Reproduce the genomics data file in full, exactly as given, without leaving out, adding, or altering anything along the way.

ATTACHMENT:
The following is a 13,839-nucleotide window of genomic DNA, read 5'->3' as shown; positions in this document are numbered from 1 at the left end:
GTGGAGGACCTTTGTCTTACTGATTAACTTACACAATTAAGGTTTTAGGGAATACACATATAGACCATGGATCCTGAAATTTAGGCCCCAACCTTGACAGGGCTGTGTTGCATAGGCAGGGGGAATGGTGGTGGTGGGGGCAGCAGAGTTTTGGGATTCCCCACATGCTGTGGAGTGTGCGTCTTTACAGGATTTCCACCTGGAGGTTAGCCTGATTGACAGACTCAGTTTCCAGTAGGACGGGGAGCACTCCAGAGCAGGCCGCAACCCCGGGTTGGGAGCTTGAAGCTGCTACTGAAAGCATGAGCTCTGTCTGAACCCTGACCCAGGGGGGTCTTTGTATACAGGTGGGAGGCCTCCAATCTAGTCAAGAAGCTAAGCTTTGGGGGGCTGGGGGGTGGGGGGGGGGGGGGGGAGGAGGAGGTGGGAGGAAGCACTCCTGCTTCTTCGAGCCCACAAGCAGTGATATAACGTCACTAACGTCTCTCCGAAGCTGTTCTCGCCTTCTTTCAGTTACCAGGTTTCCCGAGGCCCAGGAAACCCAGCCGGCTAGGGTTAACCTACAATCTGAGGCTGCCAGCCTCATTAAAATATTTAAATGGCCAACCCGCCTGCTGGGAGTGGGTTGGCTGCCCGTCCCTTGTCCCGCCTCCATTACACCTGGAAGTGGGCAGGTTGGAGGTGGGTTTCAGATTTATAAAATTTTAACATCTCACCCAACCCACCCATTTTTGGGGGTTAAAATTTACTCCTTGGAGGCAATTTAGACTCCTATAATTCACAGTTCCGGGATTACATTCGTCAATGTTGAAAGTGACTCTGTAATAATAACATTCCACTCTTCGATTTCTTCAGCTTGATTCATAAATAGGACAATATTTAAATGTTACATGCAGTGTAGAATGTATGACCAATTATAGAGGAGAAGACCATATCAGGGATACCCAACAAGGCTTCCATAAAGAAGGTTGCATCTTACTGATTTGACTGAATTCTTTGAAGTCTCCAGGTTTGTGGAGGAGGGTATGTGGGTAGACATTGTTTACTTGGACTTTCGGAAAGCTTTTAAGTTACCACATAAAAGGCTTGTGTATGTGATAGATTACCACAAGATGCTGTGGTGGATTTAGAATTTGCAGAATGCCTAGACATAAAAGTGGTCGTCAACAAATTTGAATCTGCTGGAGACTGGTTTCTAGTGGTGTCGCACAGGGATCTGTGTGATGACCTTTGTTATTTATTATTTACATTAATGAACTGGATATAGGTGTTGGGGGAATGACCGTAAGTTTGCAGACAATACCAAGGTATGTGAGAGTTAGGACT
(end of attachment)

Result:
The following is a 13,839-nucleotide window of genomic DNA, read 5'->3' as shown; positions in this document are numbered from 1 at the left end:
GTGGAGGACCTTTGTCTTACTGATTAACTTACACAATTAAGGTTTTAGGGAATACACATATAGACCATGGATCCTGAAATTTAGGCCCCAACCTTGACAGGGCTGTGTTGCATAGGCAGGGGGAATGGTGGTGGTGGGGGCAGCAGAGTTTTGGGATTCCCCACATGCTGTGGAGTGTGCGTCTTTACAGGATTTCCACCTGGAGGTTAGCCTGATTGACAGACTCAGTTTCCAGTAGGACGGGGAGCACTCCAGAGCAGGCCGCAACCCCGGGTTGGGAGCTTGAAGCTGCTACTGAAAGCATGAGCTCTGTCTGAACCCTGACCCAGGGGGGTCTTTGTATACAGGTGGGAGGCCTCCAATCTAGTCAAGAAGCTAAGCTTTGGGGGGCTGGGGGGTGGGGGGGGGGGGGGGGAGGAGGAGGTGGGAGGAAGCACTCCTGCTTCTTCGAGCCCACAAGCAGTGATATAACGTCACTAACGTCTCTCCGAAGCTGTTCTCGCCTTCTTTCAGTTACCAGGTTTCCCGAGGCCCAGGAAACCCAGCCGGCTAGGGTTAACCTACAATCTGAGGCTGCCAGCCTCATTAAAATATTTAAATGGCCAACCCGCCTGCTGGGAGTGGGTTGGCTGCCCGTCCCTTGTCCCGCCTCCATTACACCTGGAAGTGGGCAGGTTGGAGGTGGGTTTCAGATTTATAAAATTTTAACATCTCACCCAACCCACCCATTTTTGGGGGTTAAAATTTACTCCTTGGAGGCAATTTAGACTCCTATAATTCACAGTTCCGGGATTACATTCGTCAATGTTGAAAGTGACTCTGTAATAATAACATTCCACTCTTCGATTTCTTCAGCTTGATTCATAAATAGGACAATATTTAAATGTTACATGCAGTGTAGAATGTATGACCAATTATAGAGGAGAAGACCATATCAGGGATACCCAACAAGGCTTCCATAAAGAAGGTTGCATCTTACTGATTTGACTGAATTCTTTGAAGTCTCCAGGTTTGTGGAGGAGGGTATGTGGGTAGACATTGTTTACTTGGACTTTCGGAAAGCTTTTAAGTTACCACATAAAAGGCTTGTGTATGTGATAGATTACCACAAGATGCTGTGGTGGATTTAGAATTTGCAGAATGCCTAGACATAAAAGTGGTCGTCAACAAATTTGAATCTGCTGGAGACTGGTTTCTAGTGGTGTCGCACAGGGATCTGTGTGATGACCTTTGTTATTTATTATTTACATTAATGAACTGGATATAGGTGTTGGGGGAATGACCGTAAGTTTGCAGACAATACCAAGGTATGTGAGAGTTAGGACT